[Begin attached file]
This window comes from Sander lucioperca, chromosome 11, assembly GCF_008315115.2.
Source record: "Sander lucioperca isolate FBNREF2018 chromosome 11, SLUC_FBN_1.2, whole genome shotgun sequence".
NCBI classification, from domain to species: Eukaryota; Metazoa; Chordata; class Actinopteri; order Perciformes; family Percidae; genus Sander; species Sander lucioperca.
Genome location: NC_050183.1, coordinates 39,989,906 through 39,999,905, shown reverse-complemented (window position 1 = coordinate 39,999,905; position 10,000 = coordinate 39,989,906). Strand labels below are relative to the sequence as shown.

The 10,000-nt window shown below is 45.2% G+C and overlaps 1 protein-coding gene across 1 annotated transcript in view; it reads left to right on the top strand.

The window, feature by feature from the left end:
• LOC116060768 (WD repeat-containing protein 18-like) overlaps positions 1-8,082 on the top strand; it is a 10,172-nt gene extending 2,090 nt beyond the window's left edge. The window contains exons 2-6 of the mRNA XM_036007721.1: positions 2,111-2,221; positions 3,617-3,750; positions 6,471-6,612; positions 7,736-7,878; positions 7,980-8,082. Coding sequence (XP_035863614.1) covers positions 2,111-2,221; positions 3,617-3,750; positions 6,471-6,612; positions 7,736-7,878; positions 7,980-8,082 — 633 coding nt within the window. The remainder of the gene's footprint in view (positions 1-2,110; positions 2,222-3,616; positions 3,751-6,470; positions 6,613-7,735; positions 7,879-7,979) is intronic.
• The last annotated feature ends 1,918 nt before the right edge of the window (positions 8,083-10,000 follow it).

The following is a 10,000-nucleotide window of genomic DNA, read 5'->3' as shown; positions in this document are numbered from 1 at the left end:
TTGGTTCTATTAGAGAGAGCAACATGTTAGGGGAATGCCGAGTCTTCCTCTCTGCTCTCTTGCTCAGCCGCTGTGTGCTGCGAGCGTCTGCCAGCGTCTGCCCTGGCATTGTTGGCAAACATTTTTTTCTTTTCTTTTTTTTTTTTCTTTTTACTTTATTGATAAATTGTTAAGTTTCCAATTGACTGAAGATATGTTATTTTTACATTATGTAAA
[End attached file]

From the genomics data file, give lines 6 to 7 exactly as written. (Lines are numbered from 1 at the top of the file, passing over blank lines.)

The window, feature by feature from the left end:
• LOC116060768 (WD repeat-containing protein 18-like) overlaps positions 1-8,082 on the top strand; it is a 10,172-nt gene extending 2,090 nt beyond the window's left edge. The window contains exons 2-6 of the mRNA XM_036007721.1: positions 2,111-2,221; positions 3,617-3,750; positions 6,471-6,612; positions 7,736-7,878; positions 7,980-8,082. Coding sequence (XP_035863614.1) covers positions 2,111-2,221; positions 3,617-3,750; positions 6,471-6,612; positions 7,736-7,878; positions 7,980-8,082 — 633 coding nt within the window. The remainder of the gene's footprint in view (positions 1-2,110; positions 2,222-3,616; positions 3,751-6,470; positions 6,613-7,735; positions 7,879-7,979) is intronic.